30 September 2018

Mongolia, Julia's #1 Bucketlist Trip

21-30 September 

When I was in the third grade at C.C. Duff Elementary, Miss Winkles' lesson on countries allowed us to select a country other than the USA about which we would learn.  I chose Mongolia.  I have no idea why, but I knew I wanted Mongolia.  I was the nerdy little kid that when the National Geographic magazines arrived, the adults handed me the maps, and off I would go to my room, pouring endless hours into studying that edition's map.  So when we were given the opportunity, I did not need to study a map or a globe, I just raised my hand and asked for Mongolia.  Fast-forward to my college days where I studied for a Bachelor of Arts in History, specializing in Military History.  In 1988, I took a Russian history class where I had to write a paper about the Russian Communism 1930s purge years, and in that paper, I discussed the decimation of the Dayan Derkh Buddhist Monastery, which was located in northern Mongolia.  Fast-forward again to September 2018, when Cody booked us a trip to fly fish the Eg-Uur River Watershed and attend the Golden Eagle festival in Mongolia.  I can't say when, but for decades I have wanted to catch a Lenok, being that this salmonoid has been around since the Glacial Epoch period, and a Taimen, the largest salmonid species on the planet, both of whose populations only seem healthy in Mongolia and Russia's Lake Baikal region, which once belonged to Mongolia.  We chose to book with Sweetwater Travel due to its conservation efforts along the Eg-Uur fishery protecting 110 river miles.  What I learned while there:  Mongolia is both rugged and beautiful.  Its people love color and are hospitable, kind, and resourceful.  There are nine animals for every one person in the entire country.  Mongolia has the second largest coal reserves and a significantly large plutonium reserve had just been newly discovered earlier that summer in Mongolia and thought to be a part of the Kazakhstan mine; the people were very nervous about both Russia's and China's reactions to the discovery. The biggest surprise for me, I learned Sweetwater also rebuilt the Dayan Derkh Monastery, which we were allowed to visit.  It was an epic trip for us.  Cody caught his 100th species on the fly, a Lenok, photographed the Golden Eagle festival in Bayan-Olgii aimag, learned about the What 3 Words app as we drove across Mongolia where there were no roads, and ate new-to-him meats.  I also added to my species list, saw ancient Deerstones, petted a yak, enjoyed a camel, saw so many amazing birds, and celebrated our 8th anniversary there.  There are still more places to tick on our Bucket Lists, but to have visited the #1 choice?  Satisfaction, glorious reverie and satisfaction, indeed.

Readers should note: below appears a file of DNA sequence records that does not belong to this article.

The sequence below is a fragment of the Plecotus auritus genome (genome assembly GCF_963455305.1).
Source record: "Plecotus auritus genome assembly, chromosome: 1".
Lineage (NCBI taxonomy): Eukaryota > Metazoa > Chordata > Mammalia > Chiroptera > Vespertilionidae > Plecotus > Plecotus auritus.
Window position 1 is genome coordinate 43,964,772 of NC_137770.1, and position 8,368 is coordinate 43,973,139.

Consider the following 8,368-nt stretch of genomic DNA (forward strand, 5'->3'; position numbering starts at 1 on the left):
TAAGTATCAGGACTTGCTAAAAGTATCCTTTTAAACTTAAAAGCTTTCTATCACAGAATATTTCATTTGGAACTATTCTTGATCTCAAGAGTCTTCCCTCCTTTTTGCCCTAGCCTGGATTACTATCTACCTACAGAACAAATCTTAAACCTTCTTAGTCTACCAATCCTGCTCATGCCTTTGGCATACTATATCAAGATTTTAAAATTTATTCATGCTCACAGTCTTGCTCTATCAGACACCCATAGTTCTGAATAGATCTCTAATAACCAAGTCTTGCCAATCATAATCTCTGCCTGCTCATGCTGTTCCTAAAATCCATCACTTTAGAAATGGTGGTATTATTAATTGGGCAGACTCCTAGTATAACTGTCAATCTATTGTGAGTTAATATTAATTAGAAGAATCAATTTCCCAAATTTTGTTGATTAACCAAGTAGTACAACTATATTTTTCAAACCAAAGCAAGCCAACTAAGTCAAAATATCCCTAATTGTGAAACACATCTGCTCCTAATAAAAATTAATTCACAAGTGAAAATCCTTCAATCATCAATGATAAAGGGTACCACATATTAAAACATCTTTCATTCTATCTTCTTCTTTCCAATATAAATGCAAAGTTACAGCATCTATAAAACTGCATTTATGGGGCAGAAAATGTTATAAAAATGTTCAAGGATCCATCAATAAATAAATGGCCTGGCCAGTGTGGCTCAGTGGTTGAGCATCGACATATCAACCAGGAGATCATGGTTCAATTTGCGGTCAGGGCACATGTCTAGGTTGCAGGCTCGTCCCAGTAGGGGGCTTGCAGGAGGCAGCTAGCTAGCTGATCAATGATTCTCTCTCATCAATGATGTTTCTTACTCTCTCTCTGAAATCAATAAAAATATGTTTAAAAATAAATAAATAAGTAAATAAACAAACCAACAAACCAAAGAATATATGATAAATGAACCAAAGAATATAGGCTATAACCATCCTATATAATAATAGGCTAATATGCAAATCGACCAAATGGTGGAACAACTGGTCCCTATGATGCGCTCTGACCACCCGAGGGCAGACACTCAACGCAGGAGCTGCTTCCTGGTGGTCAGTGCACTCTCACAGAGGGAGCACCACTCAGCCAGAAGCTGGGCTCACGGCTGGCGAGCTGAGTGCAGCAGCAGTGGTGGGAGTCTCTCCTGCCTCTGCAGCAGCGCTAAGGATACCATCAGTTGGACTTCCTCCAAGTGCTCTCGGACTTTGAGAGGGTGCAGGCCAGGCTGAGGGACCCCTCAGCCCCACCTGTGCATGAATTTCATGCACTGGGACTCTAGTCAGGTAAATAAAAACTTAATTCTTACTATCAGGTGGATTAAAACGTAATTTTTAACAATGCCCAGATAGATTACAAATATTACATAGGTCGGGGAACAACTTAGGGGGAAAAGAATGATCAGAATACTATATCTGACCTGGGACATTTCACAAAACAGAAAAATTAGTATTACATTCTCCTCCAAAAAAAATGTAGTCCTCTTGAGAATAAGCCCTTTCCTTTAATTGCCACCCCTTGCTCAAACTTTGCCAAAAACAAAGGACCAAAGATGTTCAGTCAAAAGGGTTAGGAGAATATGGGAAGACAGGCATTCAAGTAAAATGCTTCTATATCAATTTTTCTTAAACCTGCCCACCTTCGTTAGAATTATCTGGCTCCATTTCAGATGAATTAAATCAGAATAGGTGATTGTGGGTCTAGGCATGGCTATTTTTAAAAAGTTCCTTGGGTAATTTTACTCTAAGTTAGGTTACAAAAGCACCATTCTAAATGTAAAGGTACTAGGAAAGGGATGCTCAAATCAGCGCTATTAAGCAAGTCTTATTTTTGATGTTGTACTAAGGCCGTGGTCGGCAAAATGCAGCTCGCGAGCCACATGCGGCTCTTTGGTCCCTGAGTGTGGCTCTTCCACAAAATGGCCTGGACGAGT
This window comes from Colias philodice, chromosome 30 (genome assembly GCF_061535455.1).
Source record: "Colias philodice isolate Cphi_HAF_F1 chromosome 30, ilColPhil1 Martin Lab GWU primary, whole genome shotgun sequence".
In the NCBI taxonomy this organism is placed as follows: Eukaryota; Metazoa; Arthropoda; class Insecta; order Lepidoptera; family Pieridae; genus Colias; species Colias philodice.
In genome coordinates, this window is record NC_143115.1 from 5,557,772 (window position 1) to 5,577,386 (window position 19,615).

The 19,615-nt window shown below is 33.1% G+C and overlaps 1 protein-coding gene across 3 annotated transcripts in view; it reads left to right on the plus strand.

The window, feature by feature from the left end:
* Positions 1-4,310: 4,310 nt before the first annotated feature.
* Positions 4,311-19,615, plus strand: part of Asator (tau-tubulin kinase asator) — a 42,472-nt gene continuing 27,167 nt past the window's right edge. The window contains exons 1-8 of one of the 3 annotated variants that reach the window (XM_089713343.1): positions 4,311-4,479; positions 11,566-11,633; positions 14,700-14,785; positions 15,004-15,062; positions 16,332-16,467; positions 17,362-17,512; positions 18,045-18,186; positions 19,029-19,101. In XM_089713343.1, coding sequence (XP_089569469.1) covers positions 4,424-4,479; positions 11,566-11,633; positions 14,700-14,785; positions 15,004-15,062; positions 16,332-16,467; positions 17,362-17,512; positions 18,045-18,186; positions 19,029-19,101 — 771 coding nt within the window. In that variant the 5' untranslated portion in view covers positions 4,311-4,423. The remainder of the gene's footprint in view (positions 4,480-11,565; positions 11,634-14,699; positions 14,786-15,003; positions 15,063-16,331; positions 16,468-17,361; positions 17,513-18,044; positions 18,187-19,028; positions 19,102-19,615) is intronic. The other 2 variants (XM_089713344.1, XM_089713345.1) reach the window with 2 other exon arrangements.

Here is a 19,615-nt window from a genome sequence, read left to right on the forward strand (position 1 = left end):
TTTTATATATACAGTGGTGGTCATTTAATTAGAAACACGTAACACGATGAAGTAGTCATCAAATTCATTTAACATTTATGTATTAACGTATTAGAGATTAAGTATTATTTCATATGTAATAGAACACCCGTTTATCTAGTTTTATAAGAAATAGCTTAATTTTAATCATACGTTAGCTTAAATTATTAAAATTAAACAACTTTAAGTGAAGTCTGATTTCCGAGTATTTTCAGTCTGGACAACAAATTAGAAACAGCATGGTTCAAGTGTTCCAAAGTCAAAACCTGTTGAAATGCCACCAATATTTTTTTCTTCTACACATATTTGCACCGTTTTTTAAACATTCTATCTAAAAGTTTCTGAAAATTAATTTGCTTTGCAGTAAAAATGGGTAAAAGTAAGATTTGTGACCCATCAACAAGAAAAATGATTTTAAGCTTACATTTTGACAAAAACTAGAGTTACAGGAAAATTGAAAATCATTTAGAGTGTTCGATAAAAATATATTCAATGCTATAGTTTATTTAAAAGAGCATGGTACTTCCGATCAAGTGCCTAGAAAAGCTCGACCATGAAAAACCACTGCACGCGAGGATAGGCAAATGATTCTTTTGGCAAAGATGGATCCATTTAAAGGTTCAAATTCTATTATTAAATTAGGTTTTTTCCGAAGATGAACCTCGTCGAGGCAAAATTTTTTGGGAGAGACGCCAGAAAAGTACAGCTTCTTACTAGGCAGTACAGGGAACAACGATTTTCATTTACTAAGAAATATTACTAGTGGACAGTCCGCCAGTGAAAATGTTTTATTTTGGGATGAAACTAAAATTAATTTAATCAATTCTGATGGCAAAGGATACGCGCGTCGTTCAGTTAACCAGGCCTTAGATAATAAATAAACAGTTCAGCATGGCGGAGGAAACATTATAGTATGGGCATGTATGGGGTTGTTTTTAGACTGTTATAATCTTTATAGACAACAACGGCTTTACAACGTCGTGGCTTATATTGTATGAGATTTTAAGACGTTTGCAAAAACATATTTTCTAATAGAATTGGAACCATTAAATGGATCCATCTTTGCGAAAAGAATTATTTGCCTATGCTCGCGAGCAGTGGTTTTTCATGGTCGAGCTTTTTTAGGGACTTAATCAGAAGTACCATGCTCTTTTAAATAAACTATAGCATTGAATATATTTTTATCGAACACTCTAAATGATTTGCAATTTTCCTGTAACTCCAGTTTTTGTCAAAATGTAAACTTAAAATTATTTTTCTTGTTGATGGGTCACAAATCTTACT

A person was paid to come add coal and stoke our fire; we were not supposed 
to handle any of the coal or keep the fire going.  By 4 am, it was cold.

Wool rugs kept everything warm and were hand woven

Camp Kitchen and Entertaining Area

Camp Bathhouse and Toilets

September Full Moon

Cody's 1st Taimen, Day 1

Cody's 2nd Taimen, Day 2

Day 4's Taimen

Taimen Release

Telltale white mouth

Julia's 1st Taimen, Day 4

Final Taimen, Day 6

Last day:  Julia's IGFA World Record, 6kg/12lb Tippet class, Taimen weighed 7 lb, 12 oz.

Celebrating successes

Last day:  Cody's 1st Lenok and 100th species on the fly

Last Day:  Julia's 1st Lenok

Dayan Derkh Monastery

Last night's entertainment was a musical performance from nearby villagers (2 hours away)

I was taught Twinkle, Twinkle Little Star and the opening to We Wish You a Merry Christmas

Sunrise over the Eg-Uur Watershed

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